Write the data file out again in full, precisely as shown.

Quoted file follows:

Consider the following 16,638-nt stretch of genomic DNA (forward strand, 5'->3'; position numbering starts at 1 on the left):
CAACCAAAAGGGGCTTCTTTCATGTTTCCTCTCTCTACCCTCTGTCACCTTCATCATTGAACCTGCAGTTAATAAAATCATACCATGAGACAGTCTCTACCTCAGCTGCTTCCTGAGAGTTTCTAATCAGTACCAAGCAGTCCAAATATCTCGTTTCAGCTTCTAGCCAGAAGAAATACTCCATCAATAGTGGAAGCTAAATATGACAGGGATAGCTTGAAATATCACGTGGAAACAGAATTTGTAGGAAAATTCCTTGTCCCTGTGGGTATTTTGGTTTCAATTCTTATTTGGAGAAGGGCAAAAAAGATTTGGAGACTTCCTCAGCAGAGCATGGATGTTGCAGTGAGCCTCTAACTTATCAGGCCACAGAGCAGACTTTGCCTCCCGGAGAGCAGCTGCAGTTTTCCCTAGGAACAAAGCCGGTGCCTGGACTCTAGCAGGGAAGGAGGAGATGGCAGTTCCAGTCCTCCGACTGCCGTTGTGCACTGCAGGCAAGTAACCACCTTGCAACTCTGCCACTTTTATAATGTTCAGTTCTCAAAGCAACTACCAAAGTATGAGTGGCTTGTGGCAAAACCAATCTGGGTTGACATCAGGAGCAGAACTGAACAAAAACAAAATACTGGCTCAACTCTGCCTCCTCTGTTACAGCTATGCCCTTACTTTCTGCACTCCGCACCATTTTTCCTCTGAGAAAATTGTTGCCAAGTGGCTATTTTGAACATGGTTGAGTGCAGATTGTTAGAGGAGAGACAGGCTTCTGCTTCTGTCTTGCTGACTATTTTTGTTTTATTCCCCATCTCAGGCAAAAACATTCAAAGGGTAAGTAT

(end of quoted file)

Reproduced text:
Consider the following 16,638-nt stretch of genomic DNA (forward strand, 5'->3'; position numbering starts at 1 on the left):
CAACCAAAAGGGGCTTCTTTCATGTTTCCTCTCTCTACCCTCTGTCACCTTCATCATTGAACCTGCAGTTAATAAAATCATACCATGAGACAGTCTCTACCTCAGCTGCTTCCTGAGAGTTTCTAATCAGTACCAAGCAGTCCAAATATCTCGTTTCAGCTTCTAGCCAGAAGAAATACTCCATCAATAGTGGAAGCTAAATATGACAGGGATAGCTTGAAATATCACGTGGAAACAGAATTTGTAGGAAAATTCCTTGTCCCTGTGGGTATTTTGGTTTCAATTCTTATTTGGAGAAGGGCAAAAAAGATTTGGAGACTTCCTCAGCAGAGCATGGATGTTGCAGTGAGCCTCTAACTTATCAGGCCACAGAGCAGACTTTGCCTCCCGGAGAGCAGCTGCAGTTTTCCCTAGGAACAAAGCCGGTGCCTGGACTCTAGCAGGGAAGGAGGAGATGGCAGTTCCAGTCCTCCGACTGCCGTTGTGCACTGCAGGCAAGTAACCACCTTGCAACTCTGCCACTTTTATAATGTTCAGTTCTCAAAGCAACTACCAAAGTATGAGTGGCTTGTGGCAAAACCAATCTGGGTTGACATCAGGAGCAGAACTGAACAAAAACAAAATACTGGCTCAACTCTGCCTCCTCTGTTACAGCTATGCCCTTACTTTCTGCACTCCGCACCATTTTTCCTCTGAGAAAATTGTTGCCAAGTGGCTATTTTGAACATGGTTGAGTGCAGATTGTTAGAGGAGAGACAGGCTTCTGCTTCTGTCTTGCTGACTATTTTTGTTTTATTCCCCATCTCAGGCAAAAACATTCAAAGGGTAAGTAT